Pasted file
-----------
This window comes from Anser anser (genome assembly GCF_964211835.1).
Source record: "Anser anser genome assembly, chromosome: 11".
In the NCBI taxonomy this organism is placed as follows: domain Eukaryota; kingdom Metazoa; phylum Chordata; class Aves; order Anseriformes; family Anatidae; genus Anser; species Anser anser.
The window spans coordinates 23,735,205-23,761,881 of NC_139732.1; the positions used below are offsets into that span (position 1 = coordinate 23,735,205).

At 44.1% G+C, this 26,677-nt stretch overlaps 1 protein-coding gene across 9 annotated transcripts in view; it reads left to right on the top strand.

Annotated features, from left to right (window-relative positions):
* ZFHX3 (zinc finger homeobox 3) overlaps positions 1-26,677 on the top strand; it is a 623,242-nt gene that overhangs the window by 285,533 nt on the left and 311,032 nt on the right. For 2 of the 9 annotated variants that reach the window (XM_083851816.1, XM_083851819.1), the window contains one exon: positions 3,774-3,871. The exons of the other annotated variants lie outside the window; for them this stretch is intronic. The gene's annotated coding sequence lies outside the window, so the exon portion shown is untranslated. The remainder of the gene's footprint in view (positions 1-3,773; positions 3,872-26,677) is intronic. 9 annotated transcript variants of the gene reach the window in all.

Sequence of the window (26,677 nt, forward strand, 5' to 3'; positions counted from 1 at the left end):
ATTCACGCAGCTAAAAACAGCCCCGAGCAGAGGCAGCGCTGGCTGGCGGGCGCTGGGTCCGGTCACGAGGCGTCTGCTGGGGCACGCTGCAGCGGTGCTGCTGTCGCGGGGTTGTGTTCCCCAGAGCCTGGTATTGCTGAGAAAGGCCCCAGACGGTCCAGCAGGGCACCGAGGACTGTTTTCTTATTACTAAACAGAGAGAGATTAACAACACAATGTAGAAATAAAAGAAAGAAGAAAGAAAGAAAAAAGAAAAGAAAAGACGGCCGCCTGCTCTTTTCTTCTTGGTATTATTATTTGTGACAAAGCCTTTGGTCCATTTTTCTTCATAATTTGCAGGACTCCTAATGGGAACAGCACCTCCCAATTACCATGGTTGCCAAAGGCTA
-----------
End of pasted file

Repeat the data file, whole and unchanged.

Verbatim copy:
This window comes from Anser anser (genome assembly GCF_964211835.1).
Source record: "Anser anser genome assembly, chromosome: 11".
In the NCBI taxonomy this organism is placed as follows: domain Eukaryota; kingdom Metazoa; phylum Chordata; class Aves; order Anseriformes; family Anatidae; genus Anser; species Anser anser.
The window spans coordinates 23,735,205-23,761,881 of NC_139732.1; the positions used below are offsets into that span (position 1 = coordinate 23,735,205).

At 44.1% G+C, this 26,677-nt stretch overlaps 1 protein-coding gene across 9 annotated transcripts in view; it reads left to right on the top strand.

Annotated features, from left to right (window-relative positions):
* ZFHX3 (zinc finger homeobox 3) overlaps positions 1-26,677 on the top strand; it is a 623,242-nt gene that overhangs the window by 285,533 nt on the left and 311,032 nt on the right. For 2 of the 9 annotated variants that reach the window (XM_083851816.1, XM_083851819.1), the window contains one exon: positions 3,774-3,871. The exons of the other annotated variants lie outside the window; for them this stretch is intronic. The gene's annotated coding sequence lies outside the window, so the exon portion shown is untranslated. The remainder of the gene's footprint in view (positions 1-3,773; positions 3,872-26,677) is intronic. 9 annotated transcript variants of the gene reach the window in all.

Sequence of the window (26,677 nt, forward strand, 5' to 3'; positions counted from 1 at the left end):
ATTCACGCAGCTAAAAACAGCCCCGAGCAGAGGCAGCGCTGGCTGGCGGGCGCTGGGTCCGGTCACGAGGCGTCTGCTGGGGCACGCTGCAGCGGTGCTGCTGTCGCGGGGTTGTGTTCCCCAGAGCCTGGTATTGCTGAGAAAGGCCCCAGACGGTCCAGCAGGGCACCGAGGACTGTTTTCTTATTACTAAACAGAGAGAGATTAACAACACAATGTAGAAATAAAAGAAAGAAGAAAGAAAGAAAAAAGAAAAGAAAAGACGGCCGCCTGCTCTTTTCTTCTTGGTATTATTATTTGTGACAAAGCCTTTGGTCCATTTTTCTTCATAATTTGCAGGACTCCTAATGGGAACAGCACCTCCCAATTACCATGGTTGCCAAAGGCTA